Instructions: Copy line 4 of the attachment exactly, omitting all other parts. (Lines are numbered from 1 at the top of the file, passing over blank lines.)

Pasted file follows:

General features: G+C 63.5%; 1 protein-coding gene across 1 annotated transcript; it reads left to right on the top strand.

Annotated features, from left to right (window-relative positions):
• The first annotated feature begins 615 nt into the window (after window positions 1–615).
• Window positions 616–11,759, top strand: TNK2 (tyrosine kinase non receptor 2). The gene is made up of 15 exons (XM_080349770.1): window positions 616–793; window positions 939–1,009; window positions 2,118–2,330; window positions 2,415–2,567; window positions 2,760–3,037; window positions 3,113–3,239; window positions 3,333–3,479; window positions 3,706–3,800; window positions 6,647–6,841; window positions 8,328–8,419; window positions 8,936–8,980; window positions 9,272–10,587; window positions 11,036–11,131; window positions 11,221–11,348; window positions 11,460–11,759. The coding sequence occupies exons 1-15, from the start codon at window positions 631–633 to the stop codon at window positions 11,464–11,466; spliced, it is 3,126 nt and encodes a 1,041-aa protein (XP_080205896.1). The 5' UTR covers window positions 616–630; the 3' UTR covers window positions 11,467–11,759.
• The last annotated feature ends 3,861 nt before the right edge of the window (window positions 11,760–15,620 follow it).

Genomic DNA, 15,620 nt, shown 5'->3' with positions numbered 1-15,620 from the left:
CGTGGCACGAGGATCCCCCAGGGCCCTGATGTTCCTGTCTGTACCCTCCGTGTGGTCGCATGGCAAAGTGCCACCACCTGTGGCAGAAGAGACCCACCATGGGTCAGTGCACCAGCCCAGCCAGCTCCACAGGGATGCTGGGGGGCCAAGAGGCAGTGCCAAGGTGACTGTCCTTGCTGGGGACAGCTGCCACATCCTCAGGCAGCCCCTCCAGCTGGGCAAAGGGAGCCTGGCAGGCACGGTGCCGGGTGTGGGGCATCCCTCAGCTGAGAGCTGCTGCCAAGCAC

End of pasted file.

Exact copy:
• Window positions 616–11,759, top strand: TNK2 (tyrosine kinase non receptor 2). The gene is made up of 15 exons (XM_080349770.1): window positions 616–793; window positions 939–1,009; window positions 2,118–2,330; window positions 2,415–2,567; window positions 2,760–3,037; window positions 3,113–3,239; window positions 3,333–3,479; window positions 3,706–3,800; window positions 6,647–6,841; window positions 8,328–8,419; window positions 8,936–8,980; window positions 9,272–10,587; window positions 11,036–11,131; window positions 11,221–11,348; window positions 11,460–11,759. The coding sequence occupies exons 1-15, from the start codon at window positions 631–633 to the stop codon at window positions 11,464–11,466; spliced, it is 3,126 nt and encodes a 1,041-aa protein (XP_080205896.1). The 5' UTR covers window positions 616–630; the 3' UTR covers window positions 11,467–11,759.